By Mike Mangano
Review: Hawaiian Airlines from Sydney to Honolulu
To critique an airline is — in this day and age — synonymous with groaning and bleating about every negative experience of a given flight, and it is true: travel by air has apparently digressed into a mud pit of lost baggage, screaming babies and a general lack of social etiquette which once made flying so romantic. Yet, none of these or any other headaches characterized this writer’s recent series of international flights on Hawaiian Airlines — Hawaii’s flagship carrier.
This month, AirlineGeeks took advantage of the opportunity to review the US airline described by Forbes magazine as “top in reliability for the second year running.” The flights, paid for by this writer himself, offered a chance to verify the truthfulness of that statement, as well as an inside look at the commitment of its staff. The experience made clear that, despite the chaos of the post-pandemic airline industry, an airline can still operate with the golden values that first defined air travel so many years ago.
For the Australian tourist wanting to venture to the warmer waters of Waikiki, a true definition of this writer is Hawaiian Airlines, which offers direct flights from Sydney, Australia to Honolulu. While certainly not the only option, Qantas simply no longer qualifies as a satisfactory option for the traveler who wants to arrive — along with his baggage — at his destination on time.
Sydney’s check-in experience with Hawaiian was far smoother than anticipated. Despite a continuation of delays that have plagued Sydney, Australia’s Airport since earlier this year, the Saturday evening line-up and check-in was straightforward with the biggest bother from those who attempted to push in line and voice frustration over the required contact-tracing paperwork that was to be filled out prior to baggage check-in. Of interest is an apparent absence of online check-in for Sydney departures with Hawaiian Airlines. While it can only be speculated as to why this fact did not result in any real delays throughout the process.
All in all, 30 minutes was all it took to be funneled through the line, drop off the baggage, and head off through security to the gates and, what most look forward to, duty-free shopping. For the avid shopper, many of the retailers were closed due to renovations and revamps. Think Victor Navorski, think The Terminal – this is Sydney Airport. This presented a challenge: what does one do for the two hours prior to boarding? There are several food-court-style restaurants open on a Saturday night, but that hardly makes for an entertaining wait.
Sydney Airport exhibits a scenario familiar to all post-pandemic airports; a thin line of excellent staff hold the fort, but the emphasis is clearly on the ‘thin’.
Fortunately, this intrepid traveler — who doesn’t truly identify as ‘intrepid’— spent his exhaustive hours in the quiet ambiance of the airport’s Plaza Premium Lounge. The House — as it is named— has a truly premium feel, affording guests reasonable views of the apron and a limited but tasty selection of food. The plates are small, and the drinks served match in size. However, in some ways, it’s rather thoughtful; you simply don’t want to spend 10 hours of flying time on 400 return trips to the toilet.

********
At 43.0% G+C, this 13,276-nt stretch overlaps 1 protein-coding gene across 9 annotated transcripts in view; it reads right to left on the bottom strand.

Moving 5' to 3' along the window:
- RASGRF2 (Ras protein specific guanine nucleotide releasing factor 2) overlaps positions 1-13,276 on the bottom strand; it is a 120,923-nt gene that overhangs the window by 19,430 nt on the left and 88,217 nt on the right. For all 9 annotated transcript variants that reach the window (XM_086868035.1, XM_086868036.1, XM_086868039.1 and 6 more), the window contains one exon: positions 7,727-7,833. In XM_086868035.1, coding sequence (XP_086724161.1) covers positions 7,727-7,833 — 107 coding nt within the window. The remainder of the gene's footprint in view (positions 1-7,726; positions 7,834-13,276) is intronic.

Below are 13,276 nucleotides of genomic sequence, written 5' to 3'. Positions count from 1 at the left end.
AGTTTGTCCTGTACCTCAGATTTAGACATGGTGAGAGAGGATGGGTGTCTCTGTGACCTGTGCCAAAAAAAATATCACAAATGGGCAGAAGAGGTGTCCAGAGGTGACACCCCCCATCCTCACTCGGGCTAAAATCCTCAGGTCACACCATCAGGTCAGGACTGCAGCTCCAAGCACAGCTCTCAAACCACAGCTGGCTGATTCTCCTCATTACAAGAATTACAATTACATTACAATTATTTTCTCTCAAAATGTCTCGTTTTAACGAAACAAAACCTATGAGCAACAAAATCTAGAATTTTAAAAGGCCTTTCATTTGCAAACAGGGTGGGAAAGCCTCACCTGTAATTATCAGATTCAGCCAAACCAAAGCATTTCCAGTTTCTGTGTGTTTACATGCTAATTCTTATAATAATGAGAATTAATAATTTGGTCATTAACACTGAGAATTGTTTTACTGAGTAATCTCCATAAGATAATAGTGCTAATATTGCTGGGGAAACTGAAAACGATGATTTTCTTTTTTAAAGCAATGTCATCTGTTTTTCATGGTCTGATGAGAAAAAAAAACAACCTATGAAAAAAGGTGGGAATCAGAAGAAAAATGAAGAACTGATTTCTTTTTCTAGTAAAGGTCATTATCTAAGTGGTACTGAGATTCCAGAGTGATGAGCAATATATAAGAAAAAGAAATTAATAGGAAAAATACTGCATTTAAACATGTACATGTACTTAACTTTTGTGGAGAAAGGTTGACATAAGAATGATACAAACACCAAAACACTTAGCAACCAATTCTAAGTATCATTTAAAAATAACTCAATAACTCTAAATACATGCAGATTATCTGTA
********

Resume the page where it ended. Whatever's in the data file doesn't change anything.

It was mostly a pleasant experience, free from the aforementioned screaming children, and it was nicely crowned with a view of the Airbus I was shortly to board after I took advantage of the toilets in The House. Garnished with L’Occitane soaps and folded hand towels, the restroom bid me farewell with possibly one of the most luxurious toilet breaks experienced by this writer for some time.
Upon arrival at the gate, it was soon apparent that the flight was going to be late. This matter isn’t necessarily all that simple; one delay caused by short-staffed airports earlier this day could have led to a thousand delayed flights in an endless domino effect and is thus not truly reflective of Hawaiian Airlines’ reliability. Remember, too, that this is Sydney Airport.
Upon boarding ‘Iwakelii’ — one of Hawaiian’s Airbus A330-200s — in Sydney, the warm ‘aloha’ of Hawaii is instant and most welcome, especially given that to the surprise of many, Australian winters can be quite cold. This fact now explains why, for those unaware, the land of deserts and beaches also has the largest snow fields in the southern hemisphere. With warm, Hawaiian hospitality and Hawaiian shirts to match, the passenger feels their holiday has begun before he has left the ground.
The cool blue hue of the main cabin seats is inviting, and their comfort matches their clean appearance, with plenty of leg room for the nine-hour flight ahead. On seating, the senses are engaged further by more than just the lighting; a soft soundtrack of Hawaiian music (think ukulele) appeases the passenger, and videos of the musical performances are displayed on the screens in front of each seat. It’s a further slide into a state of relaxation that gives one a taste of what to expect before they’ve even left the gate. In fact, if one listens carefully, you could almost swear a calming sea breeze tingles the skin.
Impeccably presented are also the crew, and the quality of their service follows suit. While service and presentation are always of great importance, it is in the management of passengers that the flight attendant distinguishes their patience and abilities. Much responsibility rests on their shoulders, starting with the role of master baggage handlers.